This is the background that gives Architects the training, skills and experience to be ‘Assigned Certifiers’ under S.I. No.9 of 2014.

The ‘RIAI Standard of Knowledge, Skill and Competence for Practice as an Architect’ makes it very clear that Architects should have “Understanding of the resources required to translate the design intent into production drawings and specifications and the realisation of the design in built form”.

The problem is that architects are at risk of being the ‘Designer’ (not in an S.I.9 sense) that puts the pretty face upon a building and it’s left to the engineers to actually construct the building. This was seen recently in the recent debate that Mick Wallace raised with Minister Hogan regarding Architectural Technologists ( see post here) and although the sentiments are correct (in that Architectural Technologists should have been included as persons able to fulfil the duties of ‘Designer’ and ‘Assigned Certifier’ under S.I No.9 of 2014 and it’s a serious injustice that they were omitted), it is important to be clear that it is not the case that ‘An architect’s primary job is to design’ as stated by Mick Wallace. An architects job is to fulfil ALL the functions required as an architect under Directive 2005/36/EC of the European Parliament as described above from the design through to the inspection and certification of the construction of a building.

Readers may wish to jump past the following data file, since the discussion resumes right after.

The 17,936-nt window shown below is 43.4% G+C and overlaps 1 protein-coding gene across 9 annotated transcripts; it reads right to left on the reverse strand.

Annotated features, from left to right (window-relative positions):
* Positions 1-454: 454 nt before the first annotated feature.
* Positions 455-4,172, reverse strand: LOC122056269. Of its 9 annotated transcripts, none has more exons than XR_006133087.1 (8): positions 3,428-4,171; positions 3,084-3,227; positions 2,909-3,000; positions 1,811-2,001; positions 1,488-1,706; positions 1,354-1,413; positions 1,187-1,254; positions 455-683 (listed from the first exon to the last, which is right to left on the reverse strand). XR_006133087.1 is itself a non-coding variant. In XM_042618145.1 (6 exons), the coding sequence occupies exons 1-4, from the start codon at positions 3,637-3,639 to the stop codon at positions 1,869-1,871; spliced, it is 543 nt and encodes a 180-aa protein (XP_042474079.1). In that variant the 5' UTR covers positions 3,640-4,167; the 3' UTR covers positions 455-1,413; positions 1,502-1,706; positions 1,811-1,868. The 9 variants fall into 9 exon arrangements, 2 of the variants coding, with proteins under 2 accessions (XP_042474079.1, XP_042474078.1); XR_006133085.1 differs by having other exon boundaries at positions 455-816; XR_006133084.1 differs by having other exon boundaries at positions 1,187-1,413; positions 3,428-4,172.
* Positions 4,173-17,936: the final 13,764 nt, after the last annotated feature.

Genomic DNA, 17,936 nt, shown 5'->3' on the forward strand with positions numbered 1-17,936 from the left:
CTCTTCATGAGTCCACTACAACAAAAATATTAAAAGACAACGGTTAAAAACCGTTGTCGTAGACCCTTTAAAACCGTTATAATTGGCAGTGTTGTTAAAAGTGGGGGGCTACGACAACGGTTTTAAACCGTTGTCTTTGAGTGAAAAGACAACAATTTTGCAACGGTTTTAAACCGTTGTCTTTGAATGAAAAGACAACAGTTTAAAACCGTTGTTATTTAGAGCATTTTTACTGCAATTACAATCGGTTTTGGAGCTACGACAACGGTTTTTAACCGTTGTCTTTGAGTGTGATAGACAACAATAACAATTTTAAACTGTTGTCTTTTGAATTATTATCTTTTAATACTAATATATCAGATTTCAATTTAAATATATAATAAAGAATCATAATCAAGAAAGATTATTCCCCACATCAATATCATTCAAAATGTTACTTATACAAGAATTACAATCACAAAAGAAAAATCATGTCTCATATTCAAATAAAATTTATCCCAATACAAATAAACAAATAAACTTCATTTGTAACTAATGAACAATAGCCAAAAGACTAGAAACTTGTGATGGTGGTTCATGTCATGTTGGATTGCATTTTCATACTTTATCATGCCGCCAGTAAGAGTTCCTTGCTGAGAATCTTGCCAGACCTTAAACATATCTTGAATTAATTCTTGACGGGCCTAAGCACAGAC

Architect
noun
“Person qualified to design and supervise the construction of buildings”

Other Posts of interest:

Who should be a Certifier- Part 1: Architectural Technologists? – click link here

Architectural Technologists and BC(A)R SI.9: CIAT – click link here

Architectural Technologist – Platitudes, Head Nodding and BC(A)R SI.9. – click link here

O’Cofaigh letter to Mick Wallace TD – click link here

Opinion piece: Architectural Technologist and certification – click link here

Thoughts on a Register for Architectural Technologists – click link here

Audio Clip: Dáil Debate 27th May- Architectural Technologists & SI.9 – click link here

RIAI NEWS ALERT: Architectural Technologist Register – click link here

Message from Mick Wallace TD to Architectural Technologists – click link here

Architectural Technologists’ Petition – click link here

Phil Hogan TD to Minister Gormley on “premature” and “market distortion effects” of register in 2010  – click link here

Architectural Technologist’s personal letter to TD – click link here

An Architectural Technologist Dáil letter – click link here

Architectural Technologists’ Dáil QUESTIONS – click link here

RTÉ Radio: Pyrite Alert

by Bregs Blog admin team

danger_ahead

In this alarming radio piece on the “This Week” programme from Sunday 8th June on RTÉ Radio 1, the recent warning concerning pyrite affected blockwork is discussed.  New and very recent pyrite affected buildings appear to have been brought to the attention of the Department and Minister over 2 months ago, but are only coming to public attention now after recent alerts by professional representative bodies representing engineers and architects (ACEI and RIAI).

Listen to RTÉ Radio 1 podcast- click here

It is being alleged that current problems center around pyrite affected blockwork, a potentially more serious issue than previously affected pyrite affected ground floor slabs. Pyrite affected blockwork may require entire dwellings to be demolished; pyrete affected ground floors could be removed while leaving the overall building relatively intact.